Ahead of the holiday season, Facebook is testing a different kind of product ad that lets retailers showcase more than one item within the news feed.
The two-click process seems to be focused on both brand awareness and direct response. The ads pair a main image or video along with related product images underneath and, if clicked, then bring up a second page with more products. If clicked again, the ad leads to the retailer's website where a consumer can actually buy the product. (The launch comes just weeks after Facebook-owned Instagram began letting more than a dozen retailers focus more specifically on ecommerce by tagging products in photos that then lead to a way to buy items online.)
Some retailers like Michael Kors and Lowes have already begun testing the Facebook format this week. However, a Facebook spokesperson said other brands will ramp up their own campaigns later this month and through the holiday season. More could join early next year, with other industries beyond retail possibly added if retailers are pleased with results. According to Michael Kors, which has been using the format along with the rest of its fall campaign, cost per conversion has fallen by 79 percent.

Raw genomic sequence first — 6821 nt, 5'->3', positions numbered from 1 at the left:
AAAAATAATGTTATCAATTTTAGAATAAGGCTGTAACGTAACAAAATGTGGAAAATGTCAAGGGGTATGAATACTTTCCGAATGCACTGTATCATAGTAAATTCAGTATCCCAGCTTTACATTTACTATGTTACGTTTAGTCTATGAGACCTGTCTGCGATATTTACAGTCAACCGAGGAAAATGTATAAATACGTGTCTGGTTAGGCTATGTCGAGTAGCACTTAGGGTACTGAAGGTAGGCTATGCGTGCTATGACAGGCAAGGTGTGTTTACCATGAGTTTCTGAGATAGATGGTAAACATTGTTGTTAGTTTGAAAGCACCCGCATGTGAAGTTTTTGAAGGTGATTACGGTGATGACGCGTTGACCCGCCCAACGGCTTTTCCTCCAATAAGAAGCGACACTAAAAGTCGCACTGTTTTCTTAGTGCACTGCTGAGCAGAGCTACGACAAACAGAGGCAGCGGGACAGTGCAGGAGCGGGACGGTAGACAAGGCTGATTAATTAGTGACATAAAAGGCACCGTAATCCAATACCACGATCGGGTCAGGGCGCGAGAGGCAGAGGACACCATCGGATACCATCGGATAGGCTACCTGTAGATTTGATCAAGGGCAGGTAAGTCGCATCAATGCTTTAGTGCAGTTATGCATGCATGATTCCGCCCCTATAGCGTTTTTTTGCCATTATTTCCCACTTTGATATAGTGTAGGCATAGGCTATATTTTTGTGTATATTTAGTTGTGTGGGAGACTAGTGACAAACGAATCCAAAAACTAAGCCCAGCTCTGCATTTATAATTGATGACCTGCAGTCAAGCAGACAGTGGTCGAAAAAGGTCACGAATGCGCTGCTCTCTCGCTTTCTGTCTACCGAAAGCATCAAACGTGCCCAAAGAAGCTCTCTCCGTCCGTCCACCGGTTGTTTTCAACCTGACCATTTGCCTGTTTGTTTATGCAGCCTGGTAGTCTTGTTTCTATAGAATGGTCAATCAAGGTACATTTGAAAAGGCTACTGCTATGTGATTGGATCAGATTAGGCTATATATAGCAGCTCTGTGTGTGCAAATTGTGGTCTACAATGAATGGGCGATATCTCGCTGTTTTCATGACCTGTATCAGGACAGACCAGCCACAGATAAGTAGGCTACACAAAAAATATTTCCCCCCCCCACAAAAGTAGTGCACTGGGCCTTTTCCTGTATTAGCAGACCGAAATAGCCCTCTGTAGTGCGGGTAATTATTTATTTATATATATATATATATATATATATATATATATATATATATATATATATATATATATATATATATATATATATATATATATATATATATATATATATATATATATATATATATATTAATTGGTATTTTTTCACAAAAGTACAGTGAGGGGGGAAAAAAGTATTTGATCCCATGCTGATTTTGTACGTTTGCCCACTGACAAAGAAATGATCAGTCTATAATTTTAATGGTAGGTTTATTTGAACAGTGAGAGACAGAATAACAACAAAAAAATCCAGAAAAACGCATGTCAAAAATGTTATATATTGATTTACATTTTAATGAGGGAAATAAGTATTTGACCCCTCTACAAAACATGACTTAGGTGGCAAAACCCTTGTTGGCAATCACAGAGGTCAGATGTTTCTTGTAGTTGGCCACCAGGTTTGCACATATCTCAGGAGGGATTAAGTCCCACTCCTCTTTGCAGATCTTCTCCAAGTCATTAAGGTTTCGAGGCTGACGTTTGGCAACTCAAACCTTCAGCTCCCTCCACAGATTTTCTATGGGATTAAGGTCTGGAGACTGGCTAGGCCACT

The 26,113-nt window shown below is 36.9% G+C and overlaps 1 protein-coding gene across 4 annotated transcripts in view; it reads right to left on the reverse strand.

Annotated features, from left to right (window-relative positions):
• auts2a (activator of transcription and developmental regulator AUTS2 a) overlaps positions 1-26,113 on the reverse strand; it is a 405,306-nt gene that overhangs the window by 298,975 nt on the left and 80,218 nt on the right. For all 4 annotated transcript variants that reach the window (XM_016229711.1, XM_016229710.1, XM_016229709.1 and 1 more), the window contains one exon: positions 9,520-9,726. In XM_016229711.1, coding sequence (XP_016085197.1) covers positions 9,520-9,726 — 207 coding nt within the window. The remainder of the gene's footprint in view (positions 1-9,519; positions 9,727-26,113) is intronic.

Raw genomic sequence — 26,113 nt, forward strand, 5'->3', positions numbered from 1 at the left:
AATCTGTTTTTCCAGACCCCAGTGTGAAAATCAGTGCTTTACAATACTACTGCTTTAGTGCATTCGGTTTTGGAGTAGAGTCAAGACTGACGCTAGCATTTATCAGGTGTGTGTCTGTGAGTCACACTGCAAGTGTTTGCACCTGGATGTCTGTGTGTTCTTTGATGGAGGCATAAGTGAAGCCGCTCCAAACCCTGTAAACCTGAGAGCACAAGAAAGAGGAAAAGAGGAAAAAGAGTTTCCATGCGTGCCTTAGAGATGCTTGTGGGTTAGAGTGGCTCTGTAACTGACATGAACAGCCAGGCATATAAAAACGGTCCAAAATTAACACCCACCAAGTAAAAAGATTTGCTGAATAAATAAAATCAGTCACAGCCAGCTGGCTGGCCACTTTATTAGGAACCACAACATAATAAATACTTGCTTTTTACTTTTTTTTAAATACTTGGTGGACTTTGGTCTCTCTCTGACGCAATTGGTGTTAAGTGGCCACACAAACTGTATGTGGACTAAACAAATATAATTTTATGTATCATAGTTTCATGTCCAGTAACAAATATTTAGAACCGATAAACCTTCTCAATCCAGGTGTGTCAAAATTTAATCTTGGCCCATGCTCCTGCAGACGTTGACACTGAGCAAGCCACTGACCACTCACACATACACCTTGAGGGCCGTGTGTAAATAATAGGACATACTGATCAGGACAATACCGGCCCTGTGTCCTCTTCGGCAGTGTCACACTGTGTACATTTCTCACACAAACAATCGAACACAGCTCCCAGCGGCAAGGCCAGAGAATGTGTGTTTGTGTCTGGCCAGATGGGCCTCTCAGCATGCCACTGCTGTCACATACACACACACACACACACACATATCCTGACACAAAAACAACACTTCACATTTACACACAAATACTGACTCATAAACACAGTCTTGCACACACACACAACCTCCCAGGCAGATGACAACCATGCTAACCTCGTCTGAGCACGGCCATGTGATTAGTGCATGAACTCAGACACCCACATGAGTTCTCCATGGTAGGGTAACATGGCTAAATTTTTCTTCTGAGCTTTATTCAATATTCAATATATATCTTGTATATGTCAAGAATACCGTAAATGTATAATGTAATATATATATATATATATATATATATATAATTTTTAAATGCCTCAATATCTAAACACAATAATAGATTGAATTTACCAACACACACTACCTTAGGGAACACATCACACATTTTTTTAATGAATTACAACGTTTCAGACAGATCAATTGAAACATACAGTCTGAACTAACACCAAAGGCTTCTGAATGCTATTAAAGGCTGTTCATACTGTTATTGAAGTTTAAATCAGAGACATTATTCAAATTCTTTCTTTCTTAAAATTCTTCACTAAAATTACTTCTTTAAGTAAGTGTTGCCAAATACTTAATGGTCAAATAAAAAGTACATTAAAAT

Instead of focusing too much on targeting a user with a single product, the goal is to give people enough items that might prompt them to shop more. The ads in some ways seem reminiscent of Google's "showcase shopping" ad format that launched for retailers this summer. Those ads, featured in Google search, aim to connect retailers with potential buyers who might be interested in a product even if their search query isn't quite exact.
The formats seem to potentially point to a broader trend toward clustering retail items in a way that brings a number of product listing ads underneath a single main piece of creative. The approach gives users more ideas to consider beyond just the one image they might or might not be interested in. According to Facebook, this approach drives more visual discovery by letting retailers use as many as 50 products to target users.